Commenting is deactivated.

Please post all new topics and queries to the Discussion Forum

Comments for Butterfly vase

Click here to add your own comments

Aug 23, 2011
vase mark
by: peter

Hi Joel,
As I mentioned, this is a Xuantong mark meaning "Made in the Xuantong reign of the great Qing" (Da Qing Xuan-tong Nianzhi).
If I were you and had this vase(s), I would try to get a valuation/appraisal.

What I would suggest is to try first to get a valuation from They are low-cost and a first step. However, you will need larger pictures with good resolution and all details clearly visible. They won't check authenticity, but likely will mention it in their valuation.

The problem with this sort of item is that it is difficult to tell online if it is genuine or a high-class fake. Therefore, in the end you would better show it to someone for a hands-on inspection, perhaps. But, you could still get a couple of more opinions online, first.

If you afterwards could take it to Bonhams or another large auction house on their inspection day, they would probably have a ceramics expert look at it, giving you a more reliable opinion.

Although I have given you the reading of the mark, above, please don't fall into the trap of wanting to decide the value or age by the mark.
The mark is irrelevant for deciding age and authenticity. It is the last thing looked at, unlike with European porcelain.

If your vase is authentic and from the period, then it HAS value.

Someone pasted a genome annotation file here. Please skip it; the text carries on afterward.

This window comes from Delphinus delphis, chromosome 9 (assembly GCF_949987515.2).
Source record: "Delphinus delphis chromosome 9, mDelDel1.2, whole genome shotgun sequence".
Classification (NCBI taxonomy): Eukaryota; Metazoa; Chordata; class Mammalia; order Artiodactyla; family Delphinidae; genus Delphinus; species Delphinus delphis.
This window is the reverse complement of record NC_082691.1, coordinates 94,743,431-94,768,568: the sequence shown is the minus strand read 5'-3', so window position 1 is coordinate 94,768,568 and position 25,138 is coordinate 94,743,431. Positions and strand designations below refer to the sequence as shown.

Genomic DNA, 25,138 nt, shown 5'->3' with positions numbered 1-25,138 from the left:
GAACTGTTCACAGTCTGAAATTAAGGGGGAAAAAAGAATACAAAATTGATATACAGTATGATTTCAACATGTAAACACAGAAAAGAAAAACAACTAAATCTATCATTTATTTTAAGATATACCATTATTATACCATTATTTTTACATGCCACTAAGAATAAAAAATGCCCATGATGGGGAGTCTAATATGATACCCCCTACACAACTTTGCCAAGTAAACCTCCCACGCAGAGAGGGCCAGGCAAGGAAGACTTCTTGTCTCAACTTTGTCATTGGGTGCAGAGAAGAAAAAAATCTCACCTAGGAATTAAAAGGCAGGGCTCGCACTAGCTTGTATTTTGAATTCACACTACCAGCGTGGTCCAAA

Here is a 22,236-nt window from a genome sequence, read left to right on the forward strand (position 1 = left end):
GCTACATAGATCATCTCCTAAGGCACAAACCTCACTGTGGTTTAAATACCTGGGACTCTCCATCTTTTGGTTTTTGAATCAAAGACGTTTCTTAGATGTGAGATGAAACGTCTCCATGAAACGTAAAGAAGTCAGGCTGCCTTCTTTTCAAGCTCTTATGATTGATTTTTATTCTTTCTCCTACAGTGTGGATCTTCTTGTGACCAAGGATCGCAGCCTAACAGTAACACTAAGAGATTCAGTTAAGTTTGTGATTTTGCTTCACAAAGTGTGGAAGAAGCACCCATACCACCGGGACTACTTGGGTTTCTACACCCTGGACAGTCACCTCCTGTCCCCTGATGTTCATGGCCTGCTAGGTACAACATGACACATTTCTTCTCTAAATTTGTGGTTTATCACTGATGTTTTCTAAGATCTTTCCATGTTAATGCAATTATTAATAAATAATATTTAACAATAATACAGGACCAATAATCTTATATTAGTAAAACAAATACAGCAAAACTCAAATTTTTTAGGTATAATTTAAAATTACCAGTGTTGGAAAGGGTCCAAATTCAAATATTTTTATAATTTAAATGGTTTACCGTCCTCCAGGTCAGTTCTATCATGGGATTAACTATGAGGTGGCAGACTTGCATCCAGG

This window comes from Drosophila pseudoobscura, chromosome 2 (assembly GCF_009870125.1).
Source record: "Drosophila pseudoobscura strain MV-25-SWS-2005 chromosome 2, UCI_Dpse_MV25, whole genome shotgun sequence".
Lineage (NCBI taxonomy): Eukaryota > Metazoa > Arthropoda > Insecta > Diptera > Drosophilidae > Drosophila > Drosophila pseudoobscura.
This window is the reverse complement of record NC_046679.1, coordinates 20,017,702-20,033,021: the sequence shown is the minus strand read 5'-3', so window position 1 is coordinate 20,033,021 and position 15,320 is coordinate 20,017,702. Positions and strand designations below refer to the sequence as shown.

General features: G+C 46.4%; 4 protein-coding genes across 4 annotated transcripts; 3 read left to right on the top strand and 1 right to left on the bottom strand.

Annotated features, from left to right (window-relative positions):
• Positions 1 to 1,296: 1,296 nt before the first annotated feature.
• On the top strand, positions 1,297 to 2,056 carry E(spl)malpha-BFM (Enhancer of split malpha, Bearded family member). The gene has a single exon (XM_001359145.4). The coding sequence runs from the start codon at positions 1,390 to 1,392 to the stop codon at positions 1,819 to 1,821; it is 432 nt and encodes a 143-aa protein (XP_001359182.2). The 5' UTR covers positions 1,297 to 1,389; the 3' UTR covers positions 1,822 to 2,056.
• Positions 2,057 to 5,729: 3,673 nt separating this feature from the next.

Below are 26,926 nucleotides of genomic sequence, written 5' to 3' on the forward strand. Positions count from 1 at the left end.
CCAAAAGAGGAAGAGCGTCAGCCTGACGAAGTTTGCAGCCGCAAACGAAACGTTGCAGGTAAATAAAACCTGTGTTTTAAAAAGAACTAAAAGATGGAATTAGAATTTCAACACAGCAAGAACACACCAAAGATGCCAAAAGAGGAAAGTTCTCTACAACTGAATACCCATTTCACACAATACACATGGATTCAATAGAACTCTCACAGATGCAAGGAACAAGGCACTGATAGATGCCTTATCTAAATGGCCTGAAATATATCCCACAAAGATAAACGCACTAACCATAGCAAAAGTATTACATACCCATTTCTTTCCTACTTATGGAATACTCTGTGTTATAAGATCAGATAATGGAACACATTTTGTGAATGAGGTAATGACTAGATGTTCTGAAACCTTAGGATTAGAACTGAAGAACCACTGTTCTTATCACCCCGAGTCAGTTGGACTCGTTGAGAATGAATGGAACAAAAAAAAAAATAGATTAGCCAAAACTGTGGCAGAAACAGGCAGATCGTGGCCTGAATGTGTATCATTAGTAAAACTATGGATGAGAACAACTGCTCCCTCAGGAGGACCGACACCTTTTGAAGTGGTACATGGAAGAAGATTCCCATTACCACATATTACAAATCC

But, there aren't that many people (collectors) who have been able to handle enough items of that sort, so asking just anyone knowledgeable in Chinese ceramics will not necessarily do. You need someone with experience with this class of items, and I recommended auction houses like Bonhams, etc., because they have the specialists who probably have lots of experience with these sort of item.
From my books with auction results I know that this type of vases has been traded at auctions.
It is best to first check authenticity by having someone look at the real thing.

Aug 23, 2011
Butterfly vases
by: Joel

I was Living in Hong Kong in 1969 and bought a pair of Butterfly Vases 15 1/2 inches tall at Yee Wha's Chinese Arts & crafts stores antique dept, I got a certificate with the purchase but have since lost it. I lived in HK for 23 years and I never saw another pair like it. There is a ever so slight difference in the two vases. There's characters on the bottom but honestly I never had any one read them.

Jan 17, 2011
butterfly vase
by: peter

Sorry John,
Your previous post went under. The blog got too many submissions.

I have two similar butterfly vases in my Chinese books. At least one of them has been on auction in China a couple of years ago. Both have Guangxu marks. The style of the mark of yours is the same, only the reign name is different.
Xuantong was the reign following the Guangxu reign and lasted only about three years. The number of items produced during this time cannot be large, nor could it have its own styles. It is said that many items with Xuantong marks were actually made in the early republican era immediately following it. Personally I believe this would likely have been in one of the following three years at the most. Basically, they could have used a Guangxu mark as well, if it had been after the Xuantong period. But, they didn't...
We cannot know for sure if an item with a Xuantong mark was made during that short Xuantong reign or shortly afterwards unless there is some supporting evidence for or against it.

I'm afraid all I can tell you is that the mark is written in the same style as Guangxu marks of similar vases, but instead of Guangxu the reign is Xuantong.

Click here to add your own comments

Return to Butterfly vase.

Return to Ask a question or contribute - archived 2011.